Although I d read both of these a decade ago, when I was about the same age as Tom and Huck, reading them again has been such a differently enriching experience While the first is, ostensibly, a book for children by adults, the second is a book for adults by children Even as both works can exist in their own, a dual edition like this brings out some of the inherent interdependencies as well those feature which contrast one another sharply I agree with those who say that Twain is perhaps America s finest and most important author in that his fiction is so very rooted in a geographical and cultural space that it is unimaginable to see these stories written from set elsewhere For an adventure tale, a story of young friendships, a semi psychological horror thriller and a narrative of nature vs human civilisation all rolled into two, Twain s most iconic works are essential reads for every generation across the globe.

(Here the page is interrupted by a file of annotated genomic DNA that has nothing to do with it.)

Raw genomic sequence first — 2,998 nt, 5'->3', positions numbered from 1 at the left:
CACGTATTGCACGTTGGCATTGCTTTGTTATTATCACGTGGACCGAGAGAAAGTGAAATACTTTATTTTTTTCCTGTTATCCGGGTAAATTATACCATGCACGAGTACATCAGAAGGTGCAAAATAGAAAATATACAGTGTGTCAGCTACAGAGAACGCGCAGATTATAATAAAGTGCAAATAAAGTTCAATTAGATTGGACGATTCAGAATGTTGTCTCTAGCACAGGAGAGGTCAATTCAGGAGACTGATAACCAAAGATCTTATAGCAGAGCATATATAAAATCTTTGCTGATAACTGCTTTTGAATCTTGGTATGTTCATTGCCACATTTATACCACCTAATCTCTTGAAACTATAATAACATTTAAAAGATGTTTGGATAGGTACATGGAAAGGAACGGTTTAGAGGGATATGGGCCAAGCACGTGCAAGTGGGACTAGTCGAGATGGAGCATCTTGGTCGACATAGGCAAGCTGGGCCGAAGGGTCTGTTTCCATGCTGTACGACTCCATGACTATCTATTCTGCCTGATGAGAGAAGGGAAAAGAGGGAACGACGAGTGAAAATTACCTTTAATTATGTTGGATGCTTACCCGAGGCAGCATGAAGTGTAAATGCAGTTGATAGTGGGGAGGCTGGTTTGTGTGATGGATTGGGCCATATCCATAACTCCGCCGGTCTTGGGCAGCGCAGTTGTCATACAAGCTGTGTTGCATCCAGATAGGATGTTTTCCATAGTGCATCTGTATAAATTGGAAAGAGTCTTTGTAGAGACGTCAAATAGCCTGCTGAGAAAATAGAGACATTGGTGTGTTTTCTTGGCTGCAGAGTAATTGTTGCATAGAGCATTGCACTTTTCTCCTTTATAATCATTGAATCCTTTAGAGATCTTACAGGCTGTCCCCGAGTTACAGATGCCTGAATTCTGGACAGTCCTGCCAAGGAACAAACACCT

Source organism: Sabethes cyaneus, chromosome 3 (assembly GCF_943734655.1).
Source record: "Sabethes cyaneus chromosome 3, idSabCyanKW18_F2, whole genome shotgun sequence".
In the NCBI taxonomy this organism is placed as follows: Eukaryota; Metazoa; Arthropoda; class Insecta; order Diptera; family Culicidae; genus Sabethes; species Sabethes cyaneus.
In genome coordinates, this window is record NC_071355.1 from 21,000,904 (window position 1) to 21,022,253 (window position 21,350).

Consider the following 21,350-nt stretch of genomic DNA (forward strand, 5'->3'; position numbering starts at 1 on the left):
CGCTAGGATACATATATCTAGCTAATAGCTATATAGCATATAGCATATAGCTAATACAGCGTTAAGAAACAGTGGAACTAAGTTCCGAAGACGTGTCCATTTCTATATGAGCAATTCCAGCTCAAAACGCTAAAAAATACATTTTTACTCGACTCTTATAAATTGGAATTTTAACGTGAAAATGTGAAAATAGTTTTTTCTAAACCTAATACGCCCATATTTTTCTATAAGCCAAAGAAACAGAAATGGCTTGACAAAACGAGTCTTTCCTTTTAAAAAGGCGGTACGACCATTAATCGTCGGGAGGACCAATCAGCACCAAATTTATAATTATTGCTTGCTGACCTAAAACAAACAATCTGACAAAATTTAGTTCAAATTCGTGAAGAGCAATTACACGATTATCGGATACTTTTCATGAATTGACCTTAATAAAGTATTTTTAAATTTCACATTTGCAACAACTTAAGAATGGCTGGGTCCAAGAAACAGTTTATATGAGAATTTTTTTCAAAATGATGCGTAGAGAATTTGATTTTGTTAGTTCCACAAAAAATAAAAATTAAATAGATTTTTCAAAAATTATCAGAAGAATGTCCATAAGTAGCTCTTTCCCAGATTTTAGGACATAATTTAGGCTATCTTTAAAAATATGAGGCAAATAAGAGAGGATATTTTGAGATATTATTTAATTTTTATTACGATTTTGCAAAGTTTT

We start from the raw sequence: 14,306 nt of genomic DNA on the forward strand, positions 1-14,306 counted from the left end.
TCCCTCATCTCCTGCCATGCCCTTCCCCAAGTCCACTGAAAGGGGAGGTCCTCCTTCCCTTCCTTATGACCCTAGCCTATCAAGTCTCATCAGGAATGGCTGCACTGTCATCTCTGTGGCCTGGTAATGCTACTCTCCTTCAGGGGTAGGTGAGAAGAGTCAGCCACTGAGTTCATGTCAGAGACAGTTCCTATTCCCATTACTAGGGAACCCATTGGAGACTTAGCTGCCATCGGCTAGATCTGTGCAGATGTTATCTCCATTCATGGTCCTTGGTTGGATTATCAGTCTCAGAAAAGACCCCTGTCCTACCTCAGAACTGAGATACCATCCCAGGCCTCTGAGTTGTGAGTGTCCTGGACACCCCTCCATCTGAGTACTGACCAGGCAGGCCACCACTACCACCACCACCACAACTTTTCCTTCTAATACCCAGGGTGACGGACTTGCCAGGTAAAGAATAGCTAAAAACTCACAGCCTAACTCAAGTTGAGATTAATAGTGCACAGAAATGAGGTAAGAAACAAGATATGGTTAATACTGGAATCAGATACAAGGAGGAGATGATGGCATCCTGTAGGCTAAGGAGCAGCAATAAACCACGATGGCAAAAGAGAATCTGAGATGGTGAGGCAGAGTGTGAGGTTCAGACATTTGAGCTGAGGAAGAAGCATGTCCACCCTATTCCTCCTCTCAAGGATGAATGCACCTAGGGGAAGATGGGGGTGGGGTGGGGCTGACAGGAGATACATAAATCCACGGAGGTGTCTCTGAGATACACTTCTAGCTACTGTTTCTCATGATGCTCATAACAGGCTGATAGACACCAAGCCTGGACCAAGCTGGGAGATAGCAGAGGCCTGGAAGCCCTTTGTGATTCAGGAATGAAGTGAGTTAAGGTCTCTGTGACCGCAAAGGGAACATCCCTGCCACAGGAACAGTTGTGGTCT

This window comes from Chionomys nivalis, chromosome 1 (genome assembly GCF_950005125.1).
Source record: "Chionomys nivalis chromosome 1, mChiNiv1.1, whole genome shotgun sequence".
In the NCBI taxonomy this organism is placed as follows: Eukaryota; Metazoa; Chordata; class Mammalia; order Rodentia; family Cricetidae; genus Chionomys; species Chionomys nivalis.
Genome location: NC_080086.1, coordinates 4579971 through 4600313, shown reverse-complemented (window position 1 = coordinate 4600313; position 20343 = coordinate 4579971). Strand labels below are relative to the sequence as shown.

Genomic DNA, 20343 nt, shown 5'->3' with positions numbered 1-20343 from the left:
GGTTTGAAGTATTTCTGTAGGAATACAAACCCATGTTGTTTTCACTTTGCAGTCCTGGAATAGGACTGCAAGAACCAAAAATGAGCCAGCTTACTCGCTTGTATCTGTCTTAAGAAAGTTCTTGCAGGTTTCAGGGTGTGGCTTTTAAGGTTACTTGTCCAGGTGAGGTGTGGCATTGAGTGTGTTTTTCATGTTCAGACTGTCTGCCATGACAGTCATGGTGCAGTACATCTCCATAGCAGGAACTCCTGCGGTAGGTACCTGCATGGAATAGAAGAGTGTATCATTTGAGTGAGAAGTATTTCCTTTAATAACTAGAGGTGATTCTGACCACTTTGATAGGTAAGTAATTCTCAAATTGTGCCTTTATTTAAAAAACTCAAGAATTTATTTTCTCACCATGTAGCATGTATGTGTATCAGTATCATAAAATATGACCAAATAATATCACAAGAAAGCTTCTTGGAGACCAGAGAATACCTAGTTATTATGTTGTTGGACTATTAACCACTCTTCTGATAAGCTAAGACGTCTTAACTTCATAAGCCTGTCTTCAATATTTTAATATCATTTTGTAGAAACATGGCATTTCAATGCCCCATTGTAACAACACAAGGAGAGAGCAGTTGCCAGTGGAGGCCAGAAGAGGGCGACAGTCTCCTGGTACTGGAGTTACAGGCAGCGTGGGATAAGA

9. says:

    I don t understand why these are only listed as one book I distinctly remember reading Tom Sawyer, and then some years later, reading Huck Finn Anyways, I liked them both although I recall particularly appreciating the latter As far as I recall, Tom Sawyer was basically just a fun read, whereas Huck Finn seemed of a social commentary, with a certain dark brooding about it I read these both ages ago, prolly when i was about 13 or 14 I would definitely recommend.


  10. says:

    I m counting this as one book because it s read both back to back as part of my books I always wanted to read challenge, and I only want it to count as one book It s number four If I m being honest Tom Sawyer gets four stars and Huckleberry Finn gets three Maybe I was tired of these boys and their crazy antics and the racism by the time I got through the second one, but Tom Sawyer was palatable to me.